As winter’s chill brings a marked downturn in insect activity here in the northeast, we turn to the “Bug of the Week” guest book to visit photographs sent by viewers during warmer times. Two wonderful images sent last year were marvelous moths belonging to the family Sphingidae, known as sphinx, hawk, and hummingbird moths. One picture sent by Joan was the beautiful Virginia creeper sphinx moth, Darapsa myron. The adult moth sips nectar with an exceedingly long straw-like proboscis. This remarkable appendage reaches astonishing length in some species. Charles Darwin discovered an orchid with a nectar receptacle almost a foot from the tubular opening of the flower. He predicted that a species of pollinator with an exceptionally long tongue must have evolved to service the orchid. Although Darwin never observed the pollinator, his prediction proved correct many years later when the giant hawk moth,
Xanthopan morganii praedicta, was discovered. Its tongue is more than nine inches long and it is the putative pollinator for the Malagasy orchid. Returning to our Virginia creeper sphinx, while the adult sips nectar from a variety of tubular flowers including honeysuckle, trumpet vine, and mandeville, the larvae consume leaves of several members of the grape family including grape, Virginia creeper, and porcelain berry. In Florida, several broods develop each year, but in Maryland only two broods are likely.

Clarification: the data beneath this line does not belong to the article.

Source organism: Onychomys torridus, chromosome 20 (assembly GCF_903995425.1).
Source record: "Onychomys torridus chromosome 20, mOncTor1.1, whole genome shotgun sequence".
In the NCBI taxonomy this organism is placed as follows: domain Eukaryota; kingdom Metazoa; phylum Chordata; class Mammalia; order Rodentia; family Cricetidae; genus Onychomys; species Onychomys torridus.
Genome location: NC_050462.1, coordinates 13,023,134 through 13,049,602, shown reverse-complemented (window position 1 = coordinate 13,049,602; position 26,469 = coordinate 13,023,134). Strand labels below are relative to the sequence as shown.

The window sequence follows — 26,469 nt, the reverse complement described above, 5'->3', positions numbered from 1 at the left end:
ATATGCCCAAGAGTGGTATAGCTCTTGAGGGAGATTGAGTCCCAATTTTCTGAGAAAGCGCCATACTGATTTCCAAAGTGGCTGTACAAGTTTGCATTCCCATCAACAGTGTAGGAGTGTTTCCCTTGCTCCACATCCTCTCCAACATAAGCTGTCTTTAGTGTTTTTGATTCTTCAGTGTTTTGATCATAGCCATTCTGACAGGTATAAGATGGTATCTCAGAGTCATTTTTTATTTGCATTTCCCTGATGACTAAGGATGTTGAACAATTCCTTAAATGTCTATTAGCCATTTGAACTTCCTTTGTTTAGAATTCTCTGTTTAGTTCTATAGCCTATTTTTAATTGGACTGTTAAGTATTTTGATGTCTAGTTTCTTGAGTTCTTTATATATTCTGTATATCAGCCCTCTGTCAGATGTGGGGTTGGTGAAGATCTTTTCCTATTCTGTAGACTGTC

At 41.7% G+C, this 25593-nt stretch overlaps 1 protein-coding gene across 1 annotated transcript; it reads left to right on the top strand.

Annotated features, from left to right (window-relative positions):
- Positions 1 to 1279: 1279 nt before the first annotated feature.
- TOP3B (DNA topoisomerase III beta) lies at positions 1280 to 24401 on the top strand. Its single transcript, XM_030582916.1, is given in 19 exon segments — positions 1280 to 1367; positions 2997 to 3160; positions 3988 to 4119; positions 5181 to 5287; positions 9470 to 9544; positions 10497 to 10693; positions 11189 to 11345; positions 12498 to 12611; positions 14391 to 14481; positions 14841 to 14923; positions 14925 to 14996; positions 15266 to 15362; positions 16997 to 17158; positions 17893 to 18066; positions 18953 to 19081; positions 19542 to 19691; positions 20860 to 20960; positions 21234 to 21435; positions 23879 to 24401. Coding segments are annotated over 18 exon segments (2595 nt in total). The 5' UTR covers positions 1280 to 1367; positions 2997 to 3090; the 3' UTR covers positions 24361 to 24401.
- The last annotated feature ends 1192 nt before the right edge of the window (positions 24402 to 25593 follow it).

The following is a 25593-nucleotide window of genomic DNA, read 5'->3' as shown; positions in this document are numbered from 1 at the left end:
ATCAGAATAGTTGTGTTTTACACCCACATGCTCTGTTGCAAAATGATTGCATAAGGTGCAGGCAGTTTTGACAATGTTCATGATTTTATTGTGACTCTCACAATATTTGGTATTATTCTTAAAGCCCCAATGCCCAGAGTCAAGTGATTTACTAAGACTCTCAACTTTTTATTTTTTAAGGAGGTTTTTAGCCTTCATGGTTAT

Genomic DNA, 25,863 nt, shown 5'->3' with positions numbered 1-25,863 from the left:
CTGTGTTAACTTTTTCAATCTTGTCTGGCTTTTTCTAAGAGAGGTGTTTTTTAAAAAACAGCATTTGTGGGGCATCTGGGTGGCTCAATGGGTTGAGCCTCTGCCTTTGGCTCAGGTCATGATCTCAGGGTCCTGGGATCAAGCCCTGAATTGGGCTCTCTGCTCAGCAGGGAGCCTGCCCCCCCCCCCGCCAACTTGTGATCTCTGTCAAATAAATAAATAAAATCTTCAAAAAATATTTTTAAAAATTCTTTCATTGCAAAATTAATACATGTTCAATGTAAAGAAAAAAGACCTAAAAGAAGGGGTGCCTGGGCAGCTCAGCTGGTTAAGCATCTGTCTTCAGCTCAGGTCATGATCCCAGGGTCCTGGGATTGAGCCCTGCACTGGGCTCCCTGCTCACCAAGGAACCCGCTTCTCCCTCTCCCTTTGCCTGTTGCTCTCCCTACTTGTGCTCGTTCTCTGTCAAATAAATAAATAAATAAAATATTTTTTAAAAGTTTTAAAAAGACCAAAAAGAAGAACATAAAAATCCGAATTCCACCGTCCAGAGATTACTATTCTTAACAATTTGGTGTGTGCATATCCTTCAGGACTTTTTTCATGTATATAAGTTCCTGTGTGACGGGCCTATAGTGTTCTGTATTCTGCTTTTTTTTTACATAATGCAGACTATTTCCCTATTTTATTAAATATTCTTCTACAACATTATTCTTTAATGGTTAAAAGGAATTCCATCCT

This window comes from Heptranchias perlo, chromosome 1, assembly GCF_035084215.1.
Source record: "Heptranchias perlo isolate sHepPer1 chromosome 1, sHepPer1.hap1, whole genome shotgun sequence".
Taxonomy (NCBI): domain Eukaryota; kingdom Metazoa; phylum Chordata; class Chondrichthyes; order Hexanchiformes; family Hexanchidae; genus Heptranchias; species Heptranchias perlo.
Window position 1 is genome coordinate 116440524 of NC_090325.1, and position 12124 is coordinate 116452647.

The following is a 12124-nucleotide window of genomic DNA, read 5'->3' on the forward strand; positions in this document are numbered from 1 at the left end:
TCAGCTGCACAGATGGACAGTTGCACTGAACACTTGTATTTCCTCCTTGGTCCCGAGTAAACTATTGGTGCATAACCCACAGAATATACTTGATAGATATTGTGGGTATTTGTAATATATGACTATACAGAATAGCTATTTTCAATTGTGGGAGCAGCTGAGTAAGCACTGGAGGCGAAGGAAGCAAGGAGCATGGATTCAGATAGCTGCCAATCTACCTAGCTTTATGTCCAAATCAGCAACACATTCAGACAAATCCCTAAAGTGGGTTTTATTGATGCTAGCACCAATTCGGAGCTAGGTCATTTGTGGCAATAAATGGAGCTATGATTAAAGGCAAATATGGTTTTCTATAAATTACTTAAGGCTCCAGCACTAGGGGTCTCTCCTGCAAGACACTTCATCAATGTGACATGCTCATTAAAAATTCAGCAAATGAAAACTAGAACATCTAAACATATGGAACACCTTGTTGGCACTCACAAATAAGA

The second interesting image comes from Cindy who found a wonderful Pandorus sphinx, Eumorpha pandorus, resting on the leaf of a hydrangea. This beauty likes to visit flowers at dawn and dusk. Like its cousin the Virginia creeper sphinx, it lays eggs on members of the grape family. This magnificent creature is found from Florida to Nova Scotia and it has several broods each year in the southern part of its range, but only one in the far north.
To round out this episode, we visit one more sphingid moth, Hemaris thysbe, the hummingbird clearwing. Hummingbird moths are found throughout the United States and venture as far north as Alaska. Hemaris thysbe has two generations in southern states and one in its northern range. After feeding and mating, females lay eggs on the leaves of small shrubs and vines. Honeysuckles, snowberries, viburnums, hawthorns, and cherries are among its favorites. From the eggs hatch caterpillars that munch leaves. A dramatic horn adorns the rear end of many larval hummingbird, hawk, and sphinx moths giving these caterpillars the name hornworms. In addition to feeding like a hummingbird, some say that the greenish hairs on the back of the moth resemble the feathers of a ruby throated hummingbird. The flight and feeding behaviors in conjunction with the unusual coloration might be enough to confuse a hungry predator. While a tasty moth might make a fine meal, a predator might think twice about eating a hummingbird.
Special thanks to Joan and Cindy for sharing images and inspiring this episode of Bug of the Week. Two marvelous references “Darwin’s Madagascan Hawk” by Gene Kritsky and “Caterpillars of Eastern North America” by David Wagner were references for this episode. To learn more about sphinx, hawk, and hummingbird moths please visit the following web sites.